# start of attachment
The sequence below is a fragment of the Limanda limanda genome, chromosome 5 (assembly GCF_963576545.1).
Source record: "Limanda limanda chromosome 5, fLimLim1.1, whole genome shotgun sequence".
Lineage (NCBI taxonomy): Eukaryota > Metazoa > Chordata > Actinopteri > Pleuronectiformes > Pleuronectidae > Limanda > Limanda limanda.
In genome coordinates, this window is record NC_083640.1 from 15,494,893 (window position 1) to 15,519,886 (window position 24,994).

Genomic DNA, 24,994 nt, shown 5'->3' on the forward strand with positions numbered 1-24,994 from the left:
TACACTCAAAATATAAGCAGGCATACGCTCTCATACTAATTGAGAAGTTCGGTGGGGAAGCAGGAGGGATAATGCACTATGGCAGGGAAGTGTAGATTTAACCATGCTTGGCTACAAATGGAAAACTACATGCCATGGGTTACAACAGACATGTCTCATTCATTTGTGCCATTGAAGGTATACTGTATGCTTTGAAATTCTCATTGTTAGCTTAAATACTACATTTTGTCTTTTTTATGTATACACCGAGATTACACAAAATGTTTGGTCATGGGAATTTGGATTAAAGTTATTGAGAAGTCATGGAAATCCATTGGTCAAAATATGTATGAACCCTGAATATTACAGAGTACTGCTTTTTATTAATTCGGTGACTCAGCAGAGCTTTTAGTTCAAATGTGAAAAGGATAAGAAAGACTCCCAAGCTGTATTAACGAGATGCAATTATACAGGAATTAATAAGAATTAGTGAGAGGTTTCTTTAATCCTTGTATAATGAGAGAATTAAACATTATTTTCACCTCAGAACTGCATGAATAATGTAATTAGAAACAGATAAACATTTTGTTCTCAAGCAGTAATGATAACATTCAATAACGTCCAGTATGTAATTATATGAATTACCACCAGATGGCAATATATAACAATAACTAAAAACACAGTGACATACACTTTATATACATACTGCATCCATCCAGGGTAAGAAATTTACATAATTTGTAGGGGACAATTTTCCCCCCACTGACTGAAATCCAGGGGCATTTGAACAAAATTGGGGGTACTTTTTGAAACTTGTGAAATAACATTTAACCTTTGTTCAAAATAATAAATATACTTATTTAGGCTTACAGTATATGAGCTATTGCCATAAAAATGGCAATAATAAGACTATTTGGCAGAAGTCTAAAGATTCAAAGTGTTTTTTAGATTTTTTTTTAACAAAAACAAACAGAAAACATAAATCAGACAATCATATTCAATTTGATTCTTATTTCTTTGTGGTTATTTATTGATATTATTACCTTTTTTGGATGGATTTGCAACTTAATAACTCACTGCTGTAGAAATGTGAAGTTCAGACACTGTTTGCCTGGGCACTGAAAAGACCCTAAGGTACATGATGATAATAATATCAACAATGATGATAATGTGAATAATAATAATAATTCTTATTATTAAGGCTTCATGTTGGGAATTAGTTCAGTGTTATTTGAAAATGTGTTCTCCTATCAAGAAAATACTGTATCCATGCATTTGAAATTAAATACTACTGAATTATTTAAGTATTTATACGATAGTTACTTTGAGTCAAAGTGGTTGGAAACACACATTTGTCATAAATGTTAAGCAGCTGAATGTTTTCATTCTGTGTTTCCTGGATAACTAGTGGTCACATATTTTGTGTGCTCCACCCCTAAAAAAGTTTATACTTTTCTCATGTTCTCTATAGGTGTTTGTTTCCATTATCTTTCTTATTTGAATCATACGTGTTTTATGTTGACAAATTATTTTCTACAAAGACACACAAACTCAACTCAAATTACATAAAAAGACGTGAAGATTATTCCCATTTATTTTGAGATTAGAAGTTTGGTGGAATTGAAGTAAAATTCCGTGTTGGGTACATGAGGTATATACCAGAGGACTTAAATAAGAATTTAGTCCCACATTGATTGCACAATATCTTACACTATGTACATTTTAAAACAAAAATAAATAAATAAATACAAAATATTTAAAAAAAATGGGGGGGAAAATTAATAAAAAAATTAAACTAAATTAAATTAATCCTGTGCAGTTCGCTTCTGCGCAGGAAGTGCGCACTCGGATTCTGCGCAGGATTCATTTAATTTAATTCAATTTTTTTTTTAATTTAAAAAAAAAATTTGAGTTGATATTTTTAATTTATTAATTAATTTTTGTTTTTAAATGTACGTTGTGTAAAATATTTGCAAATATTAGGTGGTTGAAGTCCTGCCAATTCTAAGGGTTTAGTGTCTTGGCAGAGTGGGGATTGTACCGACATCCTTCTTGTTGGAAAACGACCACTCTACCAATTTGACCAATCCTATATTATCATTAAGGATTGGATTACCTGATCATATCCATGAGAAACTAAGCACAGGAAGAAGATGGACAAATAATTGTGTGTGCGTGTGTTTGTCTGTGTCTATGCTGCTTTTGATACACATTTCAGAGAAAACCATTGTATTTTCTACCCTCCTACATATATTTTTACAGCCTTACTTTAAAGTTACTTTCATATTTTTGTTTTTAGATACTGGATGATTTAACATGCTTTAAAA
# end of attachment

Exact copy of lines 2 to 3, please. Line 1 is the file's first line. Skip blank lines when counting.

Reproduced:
Source record: "Limanda limanda chromosome 5, fLimLim1.1, whole genome shotgun sequence".
Lineage (NCBI taxonomy): Eukaryota > Metazoa > Chordata > Actinopteri > Pleuronectiformes > Pleuronectidae > Limanda > Limanda limanda.